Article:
Back in the day, there was a dispute about including the Bill of Rights in the Constitution. One side felt that there was no need because the document obviously did not allow for these rights to be abrogated by the government. They further argued that if the Bill of Rights was included, some might infer that these are the only rights being retained by the people and they didn’t want that.

    The other side argued that government has a nasty way of creeping into people’s lives and if not explicitly retained and documented, these rights might eventually be eroded. As we can see with the Second Amendment, this side was the most prescient.

    Marc Moskowitz @53
    Frank and MasterThief,
    Welcome to the pro-marriage side!

    I can’t speak for MasterThief, but I have always been on the pro-marriage side. I’m just not on the Judiciary making shit up side.

    Had they asked me my opinion, I would have said “fine with me”. And even though they didn’t ask, I answered anyway

  48. It’s especially noteworthy that the action in Vermont was a _legislative_ action, rather than a court overturning a law.

    OK, maybe it’s 8 years of George W. Bush that has turned the entire country into morons. To put it into terms you might get, please do not misunderestimate what the Court’s job is. They are not a rubber stamp for whatever the executive and legislative branches do. I know that’s how Bush understood them, but Bush was wrong and he isn’t you’re president anymore. Based on your Archie Bunker attitudes, you might have refered to our current president as a colored boy or a Negro. And even though the founding fathers owned slaves and probably never envisioned an african american being president, we don’t have to assume that the US constitution should be interpreted strictly in their context. Surprisingly enough, we didn’t have to amend the constitution to make it explicit that black people could also run for president.

  49. I predict that as a result, you will not see the same civil unrest you have seen in other states where judges took it upon themselves to short circuit the process.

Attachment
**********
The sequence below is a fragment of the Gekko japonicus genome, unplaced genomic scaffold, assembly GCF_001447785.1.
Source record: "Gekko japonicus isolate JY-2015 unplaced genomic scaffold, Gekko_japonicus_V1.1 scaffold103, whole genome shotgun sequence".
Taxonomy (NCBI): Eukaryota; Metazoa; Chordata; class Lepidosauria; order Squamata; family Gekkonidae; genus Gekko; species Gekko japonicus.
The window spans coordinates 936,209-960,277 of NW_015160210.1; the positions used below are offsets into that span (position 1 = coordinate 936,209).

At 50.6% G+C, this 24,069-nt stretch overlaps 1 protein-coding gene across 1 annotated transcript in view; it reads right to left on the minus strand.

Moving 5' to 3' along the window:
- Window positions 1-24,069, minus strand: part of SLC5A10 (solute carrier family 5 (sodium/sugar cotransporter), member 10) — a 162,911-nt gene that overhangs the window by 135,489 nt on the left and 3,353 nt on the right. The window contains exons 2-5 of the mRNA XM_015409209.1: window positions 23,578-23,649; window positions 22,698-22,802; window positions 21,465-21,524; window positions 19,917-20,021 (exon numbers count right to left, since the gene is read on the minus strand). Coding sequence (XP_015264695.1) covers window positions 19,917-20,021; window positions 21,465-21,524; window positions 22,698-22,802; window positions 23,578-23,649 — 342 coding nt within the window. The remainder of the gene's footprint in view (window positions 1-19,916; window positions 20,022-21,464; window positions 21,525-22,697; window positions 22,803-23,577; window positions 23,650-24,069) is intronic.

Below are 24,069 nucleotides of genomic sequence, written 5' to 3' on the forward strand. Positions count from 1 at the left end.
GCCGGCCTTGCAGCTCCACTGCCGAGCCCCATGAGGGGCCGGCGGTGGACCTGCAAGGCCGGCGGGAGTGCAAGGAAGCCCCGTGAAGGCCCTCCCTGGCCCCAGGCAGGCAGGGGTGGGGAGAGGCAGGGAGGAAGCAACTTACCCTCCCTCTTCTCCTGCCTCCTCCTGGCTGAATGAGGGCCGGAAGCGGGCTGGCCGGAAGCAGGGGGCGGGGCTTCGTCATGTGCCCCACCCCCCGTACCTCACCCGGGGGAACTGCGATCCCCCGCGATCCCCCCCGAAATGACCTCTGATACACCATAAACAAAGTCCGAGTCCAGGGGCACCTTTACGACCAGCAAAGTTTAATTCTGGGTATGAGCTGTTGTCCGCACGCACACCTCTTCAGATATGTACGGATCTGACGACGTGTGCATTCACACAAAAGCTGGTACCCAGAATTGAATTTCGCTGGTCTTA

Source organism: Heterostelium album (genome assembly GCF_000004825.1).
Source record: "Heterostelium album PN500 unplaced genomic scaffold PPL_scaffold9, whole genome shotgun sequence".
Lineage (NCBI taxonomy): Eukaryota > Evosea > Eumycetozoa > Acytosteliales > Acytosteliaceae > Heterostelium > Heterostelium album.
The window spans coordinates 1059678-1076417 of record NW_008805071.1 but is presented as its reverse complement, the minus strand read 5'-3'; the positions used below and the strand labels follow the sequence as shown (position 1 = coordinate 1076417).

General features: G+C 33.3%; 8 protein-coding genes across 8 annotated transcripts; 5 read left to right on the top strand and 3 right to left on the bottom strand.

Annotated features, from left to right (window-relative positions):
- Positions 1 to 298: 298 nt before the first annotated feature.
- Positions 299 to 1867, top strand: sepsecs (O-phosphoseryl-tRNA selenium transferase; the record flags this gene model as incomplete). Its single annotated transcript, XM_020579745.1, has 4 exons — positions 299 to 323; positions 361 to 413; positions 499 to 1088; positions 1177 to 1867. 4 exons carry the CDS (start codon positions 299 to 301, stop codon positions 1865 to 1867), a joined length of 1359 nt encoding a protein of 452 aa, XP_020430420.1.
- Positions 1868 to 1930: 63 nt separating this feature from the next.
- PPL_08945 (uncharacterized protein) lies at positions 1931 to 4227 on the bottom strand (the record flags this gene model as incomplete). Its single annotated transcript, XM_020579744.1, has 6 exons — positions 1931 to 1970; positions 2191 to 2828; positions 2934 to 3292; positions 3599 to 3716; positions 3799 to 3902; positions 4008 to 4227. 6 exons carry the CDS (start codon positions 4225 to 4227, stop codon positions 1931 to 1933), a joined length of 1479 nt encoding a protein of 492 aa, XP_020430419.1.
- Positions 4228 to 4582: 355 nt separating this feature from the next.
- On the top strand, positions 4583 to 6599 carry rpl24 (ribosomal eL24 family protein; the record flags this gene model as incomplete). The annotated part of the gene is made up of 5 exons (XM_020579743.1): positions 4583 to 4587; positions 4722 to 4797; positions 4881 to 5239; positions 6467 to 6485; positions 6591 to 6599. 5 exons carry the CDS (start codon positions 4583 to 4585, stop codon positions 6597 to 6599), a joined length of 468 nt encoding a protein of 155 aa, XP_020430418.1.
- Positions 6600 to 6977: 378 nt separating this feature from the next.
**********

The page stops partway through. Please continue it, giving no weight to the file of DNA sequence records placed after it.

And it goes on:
The wave of rioting, burning, and looting that overran Iowa last week was quite shocking. And pie. There was pie, too.

    when speaking of the Constitution, the constructionist point of view holds that if a right has not explicitly been granted to the government, it is retained by the people.

    Strange, as the 10th Amendment (the basis for the constructionist argument) holds that the rights to which you refer are retained by the “States respectively, or the people.” Not nearly the same thing.

    As people have said earlier, it helps to understand the laws about which you’re talking.

  50. Nope, John, this was exactly the right way to do it. And you’ll get no complaints from this right-winger. And people who don’t like this who are in vermont have several options, they can attempt to vote out the folks that voted for this, they can leave, they can deal with it. Similarly, people may want to move to Vermont, improving its tax base. It’s the market at work.

  51. OK, so I’ve got “Sufferin Till Suffrage” on a loop, (cause it’s a snappy tune) and I just noticed the sign the women are holding at the very beginning of the video. It says:

    “We voted out West. Why deny our rights in the East?”

    And I imagine someone with musical and cartoon drawing talent redoing the video to something like “Maudlin till Marriage” and it opens with a picture of people supporting gay marriage holding a sign that says “We were married out East. Why deny our rights in the West?”